People living near the northern Great Lakes have had the pleasure of watching the amazing phenomenon known as dark waterspouts spinning out over the waves. They resemble small tornadoes that appear to be drilling into the water’s surface.
In fact, several waterspouts were seen yesterday forming over Lake Superior near Michigan’s Upper Peninsula between Munising and Marquette. Moreover, a storm near Northern Michigan University was so close to the shore and appeared to be powerful enough that the National Weather Service located in Marquette issued a tornado warning in case the waterspout wafted over land. Fortunately, that never happened.
Lake Superior water temperatures near the town of Marquette were about 55 degrees on Thursday afternoon and the air temperature was in the high 40s.
The current temperatures of the water and the air mean that an “outbreak” of waterspouts could last for several days. So far, much of the waterspout activity has centered in the region of Northern Michigan in Lake Huron and Lake Superior. Waterspouts are likely to appear in all of the Great Lakes on Friday.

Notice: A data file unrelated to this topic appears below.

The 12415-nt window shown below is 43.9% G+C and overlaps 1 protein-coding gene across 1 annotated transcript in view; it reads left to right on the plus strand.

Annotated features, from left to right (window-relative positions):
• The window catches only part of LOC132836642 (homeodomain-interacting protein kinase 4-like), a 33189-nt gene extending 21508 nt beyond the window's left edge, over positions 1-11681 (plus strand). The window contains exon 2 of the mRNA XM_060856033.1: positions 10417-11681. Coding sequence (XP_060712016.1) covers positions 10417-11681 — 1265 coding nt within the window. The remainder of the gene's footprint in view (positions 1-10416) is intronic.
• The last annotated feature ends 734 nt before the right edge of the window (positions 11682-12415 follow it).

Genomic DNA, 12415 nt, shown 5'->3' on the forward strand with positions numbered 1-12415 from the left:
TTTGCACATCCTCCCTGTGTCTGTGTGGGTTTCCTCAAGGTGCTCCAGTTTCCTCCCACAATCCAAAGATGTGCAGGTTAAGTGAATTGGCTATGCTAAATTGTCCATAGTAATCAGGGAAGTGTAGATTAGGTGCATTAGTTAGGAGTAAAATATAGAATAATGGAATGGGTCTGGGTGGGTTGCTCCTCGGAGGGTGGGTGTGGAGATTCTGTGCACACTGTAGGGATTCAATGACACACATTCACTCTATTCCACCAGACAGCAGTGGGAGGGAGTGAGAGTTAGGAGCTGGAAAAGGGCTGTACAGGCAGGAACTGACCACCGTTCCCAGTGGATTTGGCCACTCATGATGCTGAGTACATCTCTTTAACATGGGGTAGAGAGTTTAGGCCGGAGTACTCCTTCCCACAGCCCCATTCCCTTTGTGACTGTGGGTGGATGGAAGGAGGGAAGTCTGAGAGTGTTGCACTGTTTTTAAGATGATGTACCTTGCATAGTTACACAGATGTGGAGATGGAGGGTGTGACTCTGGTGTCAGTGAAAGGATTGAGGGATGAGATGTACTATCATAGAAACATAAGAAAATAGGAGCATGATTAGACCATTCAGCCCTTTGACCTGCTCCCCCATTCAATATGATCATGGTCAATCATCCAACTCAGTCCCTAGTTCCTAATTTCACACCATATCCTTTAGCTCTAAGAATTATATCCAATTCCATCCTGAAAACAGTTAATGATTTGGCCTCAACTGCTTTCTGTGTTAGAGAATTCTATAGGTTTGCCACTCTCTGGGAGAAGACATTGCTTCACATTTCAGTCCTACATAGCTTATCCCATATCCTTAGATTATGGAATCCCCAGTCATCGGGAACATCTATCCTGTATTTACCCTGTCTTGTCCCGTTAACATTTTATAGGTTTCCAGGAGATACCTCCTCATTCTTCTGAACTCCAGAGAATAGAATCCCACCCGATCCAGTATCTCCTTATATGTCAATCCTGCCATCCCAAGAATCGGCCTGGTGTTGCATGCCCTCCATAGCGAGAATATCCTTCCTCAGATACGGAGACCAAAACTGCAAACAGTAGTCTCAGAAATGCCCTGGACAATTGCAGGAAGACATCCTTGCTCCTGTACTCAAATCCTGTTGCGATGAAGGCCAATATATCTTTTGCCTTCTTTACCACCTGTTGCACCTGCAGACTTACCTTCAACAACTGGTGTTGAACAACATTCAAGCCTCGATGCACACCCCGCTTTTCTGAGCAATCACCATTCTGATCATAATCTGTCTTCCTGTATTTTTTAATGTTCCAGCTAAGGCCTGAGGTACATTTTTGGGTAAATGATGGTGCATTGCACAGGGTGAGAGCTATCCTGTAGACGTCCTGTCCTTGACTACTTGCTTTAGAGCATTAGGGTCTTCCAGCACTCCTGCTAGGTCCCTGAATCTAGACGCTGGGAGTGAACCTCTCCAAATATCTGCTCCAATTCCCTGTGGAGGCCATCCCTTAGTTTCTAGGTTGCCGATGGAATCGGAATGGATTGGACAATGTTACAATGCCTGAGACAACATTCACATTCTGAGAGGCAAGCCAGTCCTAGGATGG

Cold air mixed with warm water temperatures and then combined with spinning air from a current storm system presents the perfect conditions for the formation of waterspouts.
Although they can be difficult to predict, they tend to form where the coldest air is right above the warmest water. Waterspouts typically mean that fall is right around the corner - but in this case they are happening right in the middle of fall.
When waterspouts are forming, it is generally a good idea to be out of the water. They typically form in thunderstorms - which makes lightning a real possibility. Additionally, the winds from the waterspouts can be severe and cause unsafe conditions. Also, waterspouts usually dissipate into the air when they reach the shore, so observing the phenomenon from a ways offshore is safe. Although- be careful about that lightning!